Play Nice: Good Manners, Canine Style

With warm weather on the horizon and a holiday weekend ahead, chances are you’ll see a lot more people out and about enjoying the outdoors with their dogs. Some dogs, like people, are super-social and love spending time with others. If you have a dog like this, a dog park might be a fun destination.  The website K9 of Mine has an excellent overview of the advantages and disadvantages of dog parks, do’s and don’ts, and dog-friendly alternatives if a dog park isn’t a good choice for you. It’s definitely worth reading the entire article. Find that here.

Before you turn your own Fido loose into a crowd of canine revelers, let’s review  what the AKC calls the common-sense rules of dog parks:

  • Should your pet show signs of illness or a contagious disease, don’t bring him/her to the park.

  • Don’t bring a puppy less than four months old or a female dog in heat.

  • Keep an eye on your dog! Don’t let your dog be aggressive with another dog.

  • Obviously, you should pick up after your dog.

  • Don’t bring food for yourself or your dog.

  • Bring a portable water bowl for your dog – water bowls at dog parks carry the risk of communicable illnesses.

  • Keep your small dog in the designated small-dog section of the park – even if he/she enjoys hanging out with the big dogs.

  • Bring a ball, but be prepared to lose it.

  • Don’t let your dog run in a pack. Intervene when play starts to get too rough

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For more helpful suggestions about dog parks, check out this handy poster from Tail Wags Playground (click to enlarge):

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Interested in establishing a dog park in your own community? Check out this infographic from the AKC or their handy guide, complete with success stories!

12 thoughts on “Play Nice: Good Manners, Canine Style

  1. I tried to post on you last blog but messed up. I like this information so much I am reblogging it on my site. Dog parks did not exist when we had our German Shorthairs. Dogs were allow to run where ever they want. I hope some day the same will be the same for cats. I am looking forward to your next book and will be delighted to read and ARC and write a review for it.

  2. I’ve only taken my dog to a dog park twice, in late fall and in winter, when no one else was there. She liked being off leash, but honestly, she walked next to me the whole time, and I could have done that other places as well. I don’t want to have a run in with another, out of control, dog, so I avoid dog parks in general.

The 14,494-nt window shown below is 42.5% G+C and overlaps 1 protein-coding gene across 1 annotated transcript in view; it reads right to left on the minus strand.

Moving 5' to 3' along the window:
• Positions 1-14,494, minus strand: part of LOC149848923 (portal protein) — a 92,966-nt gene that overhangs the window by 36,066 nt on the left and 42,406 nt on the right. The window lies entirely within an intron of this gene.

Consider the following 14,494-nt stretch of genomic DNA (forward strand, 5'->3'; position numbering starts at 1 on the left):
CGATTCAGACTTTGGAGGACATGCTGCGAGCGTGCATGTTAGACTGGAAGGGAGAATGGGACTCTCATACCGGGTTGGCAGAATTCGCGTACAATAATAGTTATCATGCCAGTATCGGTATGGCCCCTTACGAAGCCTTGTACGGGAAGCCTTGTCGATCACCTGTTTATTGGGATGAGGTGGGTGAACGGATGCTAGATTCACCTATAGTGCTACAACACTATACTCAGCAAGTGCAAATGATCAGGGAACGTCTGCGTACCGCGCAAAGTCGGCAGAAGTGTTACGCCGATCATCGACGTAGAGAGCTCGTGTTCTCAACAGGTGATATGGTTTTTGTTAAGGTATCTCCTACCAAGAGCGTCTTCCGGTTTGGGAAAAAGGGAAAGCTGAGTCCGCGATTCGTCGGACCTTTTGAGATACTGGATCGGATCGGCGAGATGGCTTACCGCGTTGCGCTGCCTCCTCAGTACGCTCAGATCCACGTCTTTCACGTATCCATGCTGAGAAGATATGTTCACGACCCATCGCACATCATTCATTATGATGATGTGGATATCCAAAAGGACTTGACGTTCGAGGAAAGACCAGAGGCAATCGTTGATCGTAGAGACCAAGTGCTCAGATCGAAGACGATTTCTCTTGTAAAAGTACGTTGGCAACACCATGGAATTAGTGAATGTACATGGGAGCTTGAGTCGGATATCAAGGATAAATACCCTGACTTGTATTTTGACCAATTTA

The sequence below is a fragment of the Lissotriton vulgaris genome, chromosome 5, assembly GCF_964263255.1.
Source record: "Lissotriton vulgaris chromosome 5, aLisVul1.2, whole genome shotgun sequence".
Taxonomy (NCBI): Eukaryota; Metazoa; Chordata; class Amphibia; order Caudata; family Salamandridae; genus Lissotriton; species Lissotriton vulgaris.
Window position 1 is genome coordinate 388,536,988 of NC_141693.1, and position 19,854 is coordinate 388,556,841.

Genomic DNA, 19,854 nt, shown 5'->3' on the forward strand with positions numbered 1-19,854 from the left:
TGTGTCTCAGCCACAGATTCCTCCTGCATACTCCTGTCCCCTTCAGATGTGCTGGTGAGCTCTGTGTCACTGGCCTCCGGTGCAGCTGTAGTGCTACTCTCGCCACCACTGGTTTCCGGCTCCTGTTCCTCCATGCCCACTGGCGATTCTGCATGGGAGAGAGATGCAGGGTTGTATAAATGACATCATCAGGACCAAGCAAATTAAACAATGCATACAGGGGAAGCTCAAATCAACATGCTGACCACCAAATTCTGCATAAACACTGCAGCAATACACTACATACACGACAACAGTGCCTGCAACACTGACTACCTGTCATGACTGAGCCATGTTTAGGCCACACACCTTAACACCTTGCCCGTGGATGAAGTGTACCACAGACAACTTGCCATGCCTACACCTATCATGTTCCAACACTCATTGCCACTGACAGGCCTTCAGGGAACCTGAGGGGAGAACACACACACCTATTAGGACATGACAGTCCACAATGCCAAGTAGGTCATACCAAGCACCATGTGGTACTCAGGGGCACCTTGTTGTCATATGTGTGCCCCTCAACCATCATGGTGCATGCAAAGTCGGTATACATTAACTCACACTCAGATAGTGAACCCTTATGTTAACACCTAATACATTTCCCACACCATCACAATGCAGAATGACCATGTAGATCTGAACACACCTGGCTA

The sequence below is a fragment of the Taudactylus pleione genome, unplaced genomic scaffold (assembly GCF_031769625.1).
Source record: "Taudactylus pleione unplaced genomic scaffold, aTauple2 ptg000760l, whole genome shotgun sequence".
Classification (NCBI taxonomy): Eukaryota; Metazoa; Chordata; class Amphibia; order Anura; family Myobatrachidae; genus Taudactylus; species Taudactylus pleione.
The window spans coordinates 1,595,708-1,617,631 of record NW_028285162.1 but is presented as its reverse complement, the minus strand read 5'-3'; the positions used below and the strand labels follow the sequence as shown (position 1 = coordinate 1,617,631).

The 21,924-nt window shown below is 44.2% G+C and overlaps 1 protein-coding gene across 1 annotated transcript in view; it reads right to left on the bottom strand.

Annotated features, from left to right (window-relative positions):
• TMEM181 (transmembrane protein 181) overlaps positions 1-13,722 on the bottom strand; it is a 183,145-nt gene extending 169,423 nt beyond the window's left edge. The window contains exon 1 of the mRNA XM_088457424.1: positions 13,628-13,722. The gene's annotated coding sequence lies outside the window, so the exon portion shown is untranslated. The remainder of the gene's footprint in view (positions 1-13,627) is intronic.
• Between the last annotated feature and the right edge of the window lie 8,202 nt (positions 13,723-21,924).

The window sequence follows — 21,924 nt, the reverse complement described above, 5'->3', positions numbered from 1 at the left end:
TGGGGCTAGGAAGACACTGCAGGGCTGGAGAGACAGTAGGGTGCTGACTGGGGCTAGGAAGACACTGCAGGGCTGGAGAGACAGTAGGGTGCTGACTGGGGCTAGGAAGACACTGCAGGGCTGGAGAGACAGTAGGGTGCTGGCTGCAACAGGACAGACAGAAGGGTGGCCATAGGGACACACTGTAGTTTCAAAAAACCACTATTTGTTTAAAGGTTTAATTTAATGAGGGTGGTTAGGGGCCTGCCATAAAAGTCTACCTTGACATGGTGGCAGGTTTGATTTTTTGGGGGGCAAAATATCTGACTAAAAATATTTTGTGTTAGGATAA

• Like your Katie, my Sasha isn’t a good fit for dog parks. I do think it’s important that we each evaluate our own dog’s comfort level when considering activities like this.

      By the way, I always enjoy reading your blog! Thanks for sharing such lovely photos and of course, Katie’s stories!

  3. I have found that the pet convincer works very well to distract a dog from misbehaving with other dogs. Use sparingly though.

      • I just typed in “pet convincer” in the search box and it came right up. I think by the poorer reviews on Amazon that the people are not using it correctly. Short blasts near them (it is not supposed to be loud as one person stated) but not in their face. It was recommended to me by a trainer when I had problems with a dog I adopted who was having issues getting along with my current “dog pack.” It worked like a charm. Another time I used it when I was at the vet’s office. The dog I had with me that day had issues with a large dog who just came in to the waiting room. I tried a short blast and that was enough to distract both dogs. Now if my dogs are “misbehaving,” I pick it up and they immediately change their behavior. I suppose it may not work with all dogs but it has worked every time I used it. I bought it 3 years ago along with the 10 cartridges and I still have 5 or 6 cartridges not used.

    • Thanks for reading! Your website is excellent! I’m researching dog parks for book #3 in my series and your advice about dog parks was some of the most helpful I’ve found.

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